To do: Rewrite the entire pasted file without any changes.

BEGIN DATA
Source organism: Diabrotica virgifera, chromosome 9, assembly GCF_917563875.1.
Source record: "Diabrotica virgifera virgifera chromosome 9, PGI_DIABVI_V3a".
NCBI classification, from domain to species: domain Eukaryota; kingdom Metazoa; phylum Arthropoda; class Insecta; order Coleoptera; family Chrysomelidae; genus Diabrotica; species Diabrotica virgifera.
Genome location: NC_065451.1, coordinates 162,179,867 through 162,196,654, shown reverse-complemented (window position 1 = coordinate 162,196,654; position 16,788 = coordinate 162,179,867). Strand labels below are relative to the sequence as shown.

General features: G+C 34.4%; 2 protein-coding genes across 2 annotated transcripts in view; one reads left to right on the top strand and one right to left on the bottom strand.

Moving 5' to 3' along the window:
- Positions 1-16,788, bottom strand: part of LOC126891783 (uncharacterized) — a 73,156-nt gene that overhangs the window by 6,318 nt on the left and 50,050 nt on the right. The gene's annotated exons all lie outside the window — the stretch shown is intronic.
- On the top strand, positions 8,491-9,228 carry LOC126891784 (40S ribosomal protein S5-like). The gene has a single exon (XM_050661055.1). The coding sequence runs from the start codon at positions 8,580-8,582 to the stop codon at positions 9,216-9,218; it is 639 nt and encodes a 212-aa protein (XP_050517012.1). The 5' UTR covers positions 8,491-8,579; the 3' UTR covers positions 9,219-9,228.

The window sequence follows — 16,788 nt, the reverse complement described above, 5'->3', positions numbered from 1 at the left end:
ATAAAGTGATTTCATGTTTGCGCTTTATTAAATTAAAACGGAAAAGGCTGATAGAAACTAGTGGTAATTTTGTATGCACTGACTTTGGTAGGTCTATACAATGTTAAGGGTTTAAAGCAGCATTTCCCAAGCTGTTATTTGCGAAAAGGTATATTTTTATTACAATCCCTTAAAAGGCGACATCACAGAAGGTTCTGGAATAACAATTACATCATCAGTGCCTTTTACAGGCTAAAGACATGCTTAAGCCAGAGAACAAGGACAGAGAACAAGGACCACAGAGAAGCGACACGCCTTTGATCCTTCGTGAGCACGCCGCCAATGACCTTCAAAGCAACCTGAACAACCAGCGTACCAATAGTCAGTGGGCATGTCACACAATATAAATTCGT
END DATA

Source organism: Diabrotica virgifera, chromosome 9, assembly GCF_917563875.1.
Source record: "Diabrotica virgifera virgifera chromosome 9, PGI_DIABVI_V3a".
NCBI classification, from domain to species: domain Eukaryota; kingdom Metazoa; phylum Arthropoda; class Insecta; order Coleoptera; family Chrysomelidae; genus Diabrotica; species Diabrotica virgifera.
Genome location: NC_065451.1, coordinates 162,179,867 through 162,196,654, shown reverse-complemented (window position 1 = coordinate 162,196,654; position 16,788 = coordinate 162,179,867). Strand labels below are relative to the sequence as shown.

General features: G+C 34.4%; 2 protein-coding genes across 2 annotated transcripts in view; one reads left to right on the top strand and one right to left on the bottom strand.

Moving 5' to 3' along the window:
- Positions 1-16,788, bottom strand: part of LOC126891783 (uncharacterized) — a 73,156-nt gene that overhangs the window by 6,318 nt on the left and 50,050 nt on the right. The gene's annotated exons all lie outside the window — the stretch shown is intronic.
- On the top strand, positions 8,491-9,228 carry LOC126891784 (40S ribosomal protein S5-like). The gene has a single exon (XM_050661055.1). The coding sequence runs from the start codon at positions 8,580-8,582 to the stop codon at positions 9,216-9,218; it is 639 nt and encodes a 212-aa protein (XP_050517012.1). The 5' UTR covers positions 8,491-8,579; the 3' UTR covers positions 9,219-9,228.

The window sequence follows — 16,788 nt, the reverse complement described above, 5'->3', positions numbered from 1 at the left end:
ATAAAGTGATTTCATGTTTGCGCTTTATTAAATTAAAACGGAAAAGGCTGATAGAAACTAGTGGTAATTTTGTATGCACTGACTTTGGTAGGTCTATACAATGTTAAGGGTTTAAAGCAGCATTTCCCAAGCTGTTATTTGCGAAAAGGTATATTTTTATTACAATCCCTTAAAAGGCGACATCACAGAAGGTTCTGGAATAACAATTACATCATCAGTGCCTTTTACAGGCTAAAGACATGCTTAAGCCAGAGAACAAGGACAGAGAACAAGGACCACAGAGAAGCGACACGCCTTTGATCCTTCGTGAGCACGCCGCCAATGACCTTCAAAGCAACCTGAACAACCAGCGTACCAATAGTCAGTGGGCATGTCACACAATATAAATTCGT